This is part three in a four-part Sleep Series
There is a lot more to sleep than meets the eye.
During the night we pass through five distinct phases of sleep which repeat through the night. On average a complete sleep cycle takes between 90 and 110 minutes. The first sleep cycles each night contain relatively short Rapid Eye Movement (REM) periods and long periods of deep sleep.
As the night progresses, however, REM sleep periods increase in length while deep sleep decreases.
In Stage 1 we drift in and out of sleep and can be awakened easily. If someone is watching you in this stage they would note slow eye movement and low muscle activity. If you have ever experienced sensations of falling or weird muscle jerks in your sleep then you have been in this stage.
In Stage 2 we are preparing for deep sleep. Our temperature drops and our heart rate slows. Scientists notice that our eye movement also stops and brain waves become slower with occasional bursts of rapid waves, called sleep spindles.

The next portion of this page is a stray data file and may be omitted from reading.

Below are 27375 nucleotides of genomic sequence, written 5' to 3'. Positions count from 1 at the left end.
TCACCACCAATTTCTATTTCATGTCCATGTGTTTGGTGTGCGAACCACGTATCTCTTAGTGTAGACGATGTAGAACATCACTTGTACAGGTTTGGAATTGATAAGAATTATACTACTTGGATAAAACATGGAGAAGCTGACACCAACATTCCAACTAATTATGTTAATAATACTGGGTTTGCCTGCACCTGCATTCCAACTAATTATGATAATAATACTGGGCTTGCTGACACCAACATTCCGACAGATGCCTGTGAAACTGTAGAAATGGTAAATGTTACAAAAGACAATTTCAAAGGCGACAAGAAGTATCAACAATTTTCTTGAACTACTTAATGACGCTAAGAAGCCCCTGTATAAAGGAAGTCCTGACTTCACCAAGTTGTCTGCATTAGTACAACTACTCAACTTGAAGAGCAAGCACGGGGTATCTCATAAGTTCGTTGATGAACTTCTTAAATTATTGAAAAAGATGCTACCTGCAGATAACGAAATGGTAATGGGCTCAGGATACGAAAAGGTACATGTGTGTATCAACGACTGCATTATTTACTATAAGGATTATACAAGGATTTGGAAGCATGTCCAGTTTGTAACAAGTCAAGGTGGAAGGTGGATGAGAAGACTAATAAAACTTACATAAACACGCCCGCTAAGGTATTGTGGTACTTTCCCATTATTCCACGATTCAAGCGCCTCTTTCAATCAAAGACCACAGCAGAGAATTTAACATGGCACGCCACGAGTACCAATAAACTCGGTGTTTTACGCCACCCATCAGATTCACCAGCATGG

In Stage 3 brain waves become very slow (called delta waves), begin to appear interspersed with smaller, faster waves. It is very difficult to wake people in this stage of sleep. It is during this stage that a person may experience sleepwalking, night terrors, talking during sleep, or bedwetting.
In Stage 4 the brain produces delta waves almost exclusively. It is very difficult to wake in this stage and if forced awake we feel quite disoriented.
Stage 5 is the dream stage. Our brain activity is very similar to when we are fully awake and our eye movement is rapid. We experience several REM sleep stages each night.
You will notice as the night progresses, REM sleep periods increase in length while deep sleep decreases. By morning, people spend nearly all their sleep time in stages one, two, and REM. The first REM sleep period usually occurs about 70 to 90 minutes after we fall asleep.
Good night, sleep tight, hope the bed bugs don’t bite!